This review is from: The Glass Castle: A Memoir Jeannette Wall's trek, as depicted in "Glass Castle", recalls Dante's journey through Hell and eventual ascenscion to Paradise. The comparison may seem risibly over-dramatic, but just as Dante had to go through the experience of the Netherworlds before he could be led to Heaven, so, too, is Jeannette's eventual triumph the FRUIT of a childhood filled with poverty and, what some would call, parental neglect or even abuse. In the opening section about Jeannette's early childhood, sort of the outer rungs of hell, we are introduced to the author's quirky family. Her father, Rex, is a brainy underachiever who cannot keep a job and has a bit of a "drinking situation". The mother is an eccentric artist who cannot be bothered too much by mundane tasks- you know, like cooking or cleaning the house. The children, all extremely bright, are often underfed and left to fend for themselves. However, if the parents have failings, they also have redeeming qualities. The children are immersed in an environment that values art, music, intellectual pursuits, freedom and self-sufficiency and spurns racism and all forms of bourgeois superficiality. Above all, the reader never doubts that Rex and his wife truly love the children. One gets the feeling throughout that Jeanette never doubts that either. In any case, the early years are bittersweet. If there is squalor and hunger there is also humor and magic. Most of all, there is hope. The family frequently moves and, although that is frustrating, it also provided the background for a myth: that the next town would provide prosperity. But then to Welch they did go! And, it is in this West Virginia town where her father grew up,the "Nation's Coal Bin", that Jeannette and the rest of the family descend into the lower regions of hell. All the problems are exacerbated. The father, having returned to the place he said he never would, drinks with abandon and applies more and more of the family's slim resources toward his habit. Jeanette resorts to scaveging trash barrels for sustenance and is humiliated for her tattered clothing. There is not water in the house for bathing and no heat in Winter. Swallowed by the appalachian mountains with only the two-lane US 52 out, you feel stuck. Even the pilgrim parents are unable to muster the strength to break the gravity of this place. With this immobility came the final destruction of the myth (that the family would move somewhere else and find prosperity) and, as a consequence, the destruction of hope. However, it is in this darkness that Jeannette finds her calling. She becomes a reporter for the "Maroon Wave", the Welch High School student newspaper. The rest of the book details how her dream to become a "high falutin" journalist led her to New York City and her current incarnation. Maybe not Paradiso, but close enough considering her formative years. A number of components conflate to push Jeannette towards a succeful resolution. Certainly the positive legacy of her parents: culture, books, self-sufficiency, etc. But also the dire situation gave her a sense of urgency and the focus that comes with it: She had nothing to lose. She was lucky enough to have discovered early on a career path and did not have the leisure to ruminate ENDLESSLY on it.. This latter often brings self-doubts that paralyze youth. Unlike so many memoirs about unhappy childhoods, the author never plays the John Bradshaw card by irately denouncing her parents, nor does she try to facilely excuse them. Life is more complex than that and she understand that syzygys cannot be tampered with, lest you destroy the whole. You cant take eggs out of the cake. On a personal note, I grew up in Welch, went to Welch High School and knew Jeannette (though not very well) who was two grades behind me. I have not seen her since High School. For those reviewers who expressed doubts about the authenticity of her story, I can tell you that at least the Welch part of the story rings true to my memory.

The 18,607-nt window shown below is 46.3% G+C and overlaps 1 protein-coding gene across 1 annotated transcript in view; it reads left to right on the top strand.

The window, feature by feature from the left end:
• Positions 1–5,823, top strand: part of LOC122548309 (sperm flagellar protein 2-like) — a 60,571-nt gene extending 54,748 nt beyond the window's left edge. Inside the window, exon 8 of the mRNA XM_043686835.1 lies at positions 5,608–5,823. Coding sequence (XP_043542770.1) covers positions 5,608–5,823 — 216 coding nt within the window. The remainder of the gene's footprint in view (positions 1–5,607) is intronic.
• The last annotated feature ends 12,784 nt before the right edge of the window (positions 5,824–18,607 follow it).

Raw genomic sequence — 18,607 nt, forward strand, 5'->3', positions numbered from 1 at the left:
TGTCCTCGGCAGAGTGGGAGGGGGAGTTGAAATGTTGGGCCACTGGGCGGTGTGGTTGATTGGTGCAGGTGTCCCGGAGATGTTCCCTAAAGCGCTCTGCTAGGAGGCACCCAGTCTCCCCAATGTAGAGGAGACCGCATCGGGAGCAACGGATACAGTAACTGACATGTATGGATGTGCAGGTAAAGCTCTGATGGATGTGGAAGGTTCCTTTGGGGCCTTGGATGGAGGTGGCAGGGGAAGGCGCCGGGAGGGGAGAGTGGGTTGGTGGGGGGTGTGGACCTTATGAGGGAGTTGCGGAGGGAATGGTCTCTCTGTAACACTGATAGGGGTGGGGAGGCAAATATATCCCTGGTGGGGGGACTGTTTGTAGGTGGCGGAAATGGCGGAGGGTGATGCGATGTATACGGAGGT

This review is from: Good Omens (Mass Market Paperback) God, this was intelligent. God, this was funny. God, this was well-plotted. God, this was the Apocalypse. I suppose I should say more. Here goes: Crowley, the snake who initially tempts Eve in the Garden of Eden, decides, along with the angel who initially watched over them, that the human race isn't all that bad. Though the Apocalypse is on them, complete with the Four Horsemen of the Apocalypse riding Harleys and a switched-at-birth Antichrist who doesn't realize that he's the Antichrist, perhaps the world shouldn't end after all. Crowley is an intensely cool character, neither completely bad nor completely good. He takes his job of condemning souls to Hell not too seriously, for he realized a couple centuries ago that human beings faced with enough daily aggravations could condemn themselves. The angel Arizaphale, I believe his name was, runs a bookstore collecting rare books and, most aptly, prophecy Bibles. (This and the footnotes in the book are the funniest, most "Hitchhiker's Guide" moments in it.) Arizaphale realized that human beings should be allowed to continue on in order to keep making art. So the two team up with witches, parents and other veddy British personalities to save the world from its supposed end. This is very funny.